In the hottest month of 1913, the Stockinger Printing Company in Greenpoint, Brooklyn, hired as a colorist and engraver a twenty-one-year-old Hungarian artist who had just arrived in America as a refugee with $25 and an Esperanto dictionary in his pocket. Having grown up looking in on the fencing academy in his neighborhood that only the privileged could attend — a separation the boy saw as emblematic of the antisemitism that swarmed his childhood — he had escaped into beauty, into dreams of seeing “all the paintings in the world.” In pursuit of that dream, he studied color separation and photochemistry in Germany and wandered the hallways of the great European art museums, absorbing the classics in the marrow of his imagination and growing especially enchanted by the seventeenth-century Dutch painters’ mastery of color and light. Like other visionary artists of his ancestry and generation, he fled across the Atlantic when the situation of European Jews grew grim on the cusp of the world’s first global war.
Born Miklós Mandl, he became Nickolas Muray (February 15, 1892–November 2, 1965) upon landing at Ellis Island with an English vocabulary of four dozen words and the unassailable determination to become an artist. Within a decade, he became one of the most celebrated portrait photographers of all time, doing for color photography what Julia Margaret Cameron had done a century earlier just after the invention of photography, turning a new technology regarded as a crude tool of chemistry into a medium of fine art and a portal to beauty. The soirees at his Greenwich Village studio drew such dignitaries of creative culture as Langston Hughes, Martha Graham, Eugene O’Neill, and Jean Cocteau. He would live into his seventies and die a triumphant artist and a fencing champion, having competed for the U.S. Olympic team twice and having photographed some of the most recognizable faces of the twentieth century.
But none of his work would be more significant, to Muray or to the world, than his portrait of one of the most original and influential artists our civilization has produced — the great unexpected love of Muray’s life.
Nickolas Muray met Frida Kahlo (July 6, 1907–July 13, 1954) in 1931, while visiting the prominent painter, caricaturist, and art historian Miguel Covarrubias in Mexico. Muray had befriended him fifteen years earlier when the nineteen-year-old former student of Diego Rivera’s arrived in New York on a six-month stipend from the Mexican government and instantly captivated the art world with his singular caricatures; Covarrubias had used the platform of his own visibility to lift his friend up, becoming instrumental in Muray’s ascent to recognition.
Shortly after Covarrubias married another Mexican friend of Muray’s, the photographer traveled to visit the enamored couple, partly to restore his own faith in love after his bitter divorce from an advertising executive he had married a year earlier. That year, shortly after their own wedding, Frida and Diego had moved to San Francisco, attracting the attention of the city’s vibrant creative community as much with their art as with their vivacious and devoted open marriage. It as there that Kahlo and Muray first crossed orbits, but it was only when she returned to Mexico alone and ahead of Diego that they connected and commenced the decade-long romantic relationship that would eventually become a lifelong friendship.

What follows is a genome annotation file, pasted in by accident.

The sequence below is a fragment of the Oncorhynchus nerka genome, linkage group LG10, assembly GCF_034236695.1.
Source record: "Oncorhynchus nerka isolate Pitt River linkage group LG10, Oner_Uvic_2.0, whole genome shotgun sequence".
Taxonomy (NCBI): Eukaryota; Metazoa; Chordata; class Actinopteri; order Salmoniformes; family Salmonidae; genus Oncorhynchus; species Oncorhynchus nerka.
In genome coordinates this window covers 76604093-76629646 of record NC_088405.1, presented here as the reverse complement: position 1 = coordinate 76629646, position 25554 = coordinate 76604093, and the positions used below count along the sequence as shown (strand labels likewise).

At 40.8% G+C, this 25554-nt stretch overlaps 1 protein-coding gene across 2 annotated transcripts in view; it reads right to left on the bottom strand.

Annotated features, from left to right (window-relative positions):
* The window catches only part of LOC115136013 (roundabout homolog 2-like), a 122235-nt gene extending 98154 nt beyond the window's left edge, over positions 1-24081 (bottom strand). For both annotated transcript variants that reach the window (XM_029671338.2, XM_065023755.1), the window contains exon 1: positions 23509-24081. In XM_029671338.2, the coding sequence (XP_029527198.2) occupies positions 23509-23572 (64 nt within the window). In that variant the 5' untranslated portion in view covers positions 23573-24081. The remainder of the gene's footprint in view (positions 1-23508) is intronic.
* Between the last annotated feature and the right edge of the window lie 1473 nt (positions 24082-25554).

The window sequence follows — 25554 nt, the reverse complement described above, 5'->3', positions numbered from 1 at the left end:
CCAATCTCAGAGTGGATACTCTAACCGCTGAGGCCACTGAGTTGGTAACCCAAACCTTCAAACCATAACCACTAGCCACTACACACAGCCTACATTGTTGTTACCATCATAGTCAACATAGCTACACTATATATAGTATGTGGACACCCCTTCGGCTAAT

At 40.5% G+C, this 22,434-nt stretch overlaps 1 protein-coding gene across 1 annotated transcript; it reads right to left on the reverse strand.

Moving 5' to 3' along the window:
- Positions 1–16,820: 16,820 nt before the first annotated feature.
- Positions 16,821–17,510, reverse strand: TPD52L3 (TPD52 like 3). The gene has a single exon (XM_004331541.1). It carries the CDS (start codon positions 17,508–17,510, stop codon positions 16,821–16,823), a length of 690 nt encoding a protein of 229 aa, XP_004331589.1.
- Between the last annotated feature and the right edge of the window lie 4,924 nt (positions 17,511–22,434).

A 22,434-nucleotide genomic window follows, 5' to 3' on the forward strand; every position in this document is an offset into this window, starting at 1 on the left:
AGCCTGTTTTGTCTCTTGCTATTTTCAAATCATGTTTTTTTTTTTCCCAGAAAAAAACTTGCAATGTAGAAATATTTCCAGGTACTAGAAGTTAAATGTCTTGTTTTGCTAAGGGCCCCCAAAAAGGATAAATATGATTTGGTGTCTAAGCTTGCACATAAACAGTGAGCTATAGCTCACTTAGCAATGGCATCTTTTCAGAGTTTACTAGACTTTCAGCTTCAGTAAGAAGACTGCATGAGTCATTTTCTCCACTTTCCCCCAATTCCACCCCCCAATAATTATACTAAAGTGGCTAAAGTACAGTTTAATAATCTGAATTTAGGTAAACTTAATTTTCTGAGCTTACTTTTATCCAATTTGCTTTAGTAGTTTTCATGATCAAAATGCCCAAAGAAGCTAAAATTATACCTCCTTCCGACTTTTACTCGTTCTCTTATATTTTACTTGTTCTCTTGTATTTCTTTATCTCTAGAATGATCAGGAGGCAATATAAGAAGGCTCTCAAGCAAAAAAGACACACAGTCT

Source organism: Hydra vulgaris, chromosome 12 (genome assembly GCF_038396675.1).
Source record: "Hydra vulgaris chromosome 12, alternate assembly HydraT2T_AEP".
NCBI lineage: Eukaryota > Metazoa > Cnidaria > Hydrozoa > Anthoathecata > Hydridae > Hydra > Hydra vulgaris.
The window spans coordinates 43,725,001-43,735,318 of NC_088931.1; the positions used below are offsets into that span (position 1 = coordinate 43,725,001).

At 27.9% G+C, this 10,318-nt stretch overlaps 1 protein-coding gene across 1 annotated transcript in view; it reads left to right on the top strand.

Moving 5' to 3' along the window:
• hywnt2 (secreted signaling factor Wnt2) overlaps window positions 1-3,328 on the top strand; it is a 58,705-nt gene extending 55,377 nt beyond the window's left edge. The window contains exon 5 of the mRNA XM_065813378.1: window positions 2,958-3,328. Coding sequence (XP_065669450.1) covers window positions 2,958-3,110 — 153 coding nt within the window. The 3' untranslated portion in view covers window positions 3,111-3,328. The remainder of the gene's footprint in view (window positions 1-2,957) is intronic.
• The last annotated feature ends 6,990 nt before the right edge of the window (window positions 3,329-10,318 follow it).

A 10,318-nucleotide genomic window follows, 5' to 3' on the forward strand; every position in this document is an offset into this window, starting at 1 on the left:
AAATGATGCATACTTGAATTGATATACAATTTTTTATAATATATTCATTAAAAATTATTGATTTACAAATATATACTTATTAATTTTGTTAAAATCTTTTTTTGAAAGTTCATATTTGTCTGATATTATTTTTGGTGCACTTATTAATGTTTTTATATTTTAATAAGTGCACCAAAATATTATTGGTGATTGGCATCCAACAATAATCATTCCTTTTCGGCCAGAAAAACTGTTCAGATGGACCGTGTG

Whatever transpired between Frida and Nick that spring in 1931, unwitnessed and unrecorded like all the great atomic passions, it imprinted them both deeply. What does survive from their first encounter are two parting gifts she gave him — items as curious for their intimacy as they are for their orthogonal messages. The first was a paper dolly, the kind used for serving sweets, inscribed with a dictionary-assisted attempt at Hungarian, broken and touching:
I love you like I would love an angel
You are a Lillie of the valley my love.
I will never forget you, never, never.
You are my whole life
I hope you will never forget this.
Beneath the date — the last day of May, 1931 — she added in English a passionate insistence that he return to Mexico that summer as he had promised he would, then sealed the note with the lipstick print of a kiss, beneath which she wrote:
This is specifically for the back of your neck.
The second parting gift was a small self-portrait, almost a line drawing, in which Frida depicted herself holding Diego’s hand, with the faint outline of a fetus drawn over her dress. It foreshadowed the great heartbreak of Nick’s life — the abyssal mismatch between his longing to be her husband and her wish that he be only her lover. But at the elated outset of infatuation, we see only what we wish to see, turning a willfully blind eye to the very signs that would eventually spell the end of love. Nick could not have known it then, nor would he have wished to believe it, but Frida’s otherworldly bond to Diego — to whom she wrote her most soulful and passionate love letters — would survive their multiple sidewise passions and even their divorce, eclipsing their multiple respective affairs with its unparalleled totality of devotion. Nick knew none of this at the dawn of their love, and perhaps nor did Frida. We hardly know where our hearts will go in the future, or where they will return. He would come to terms with this sadness only a decade into the relationship and only in facing the stark fact of Frida’s remarriage to Diego after their divorce. They would remain close friends for the remainder of Frida’s life. He would take more portraits of her than of any other person beyond his children. She would give him, straight from the easel, one of her most arresting and disquieting self-portraits, which would hang in his family living room for the remainder of his life.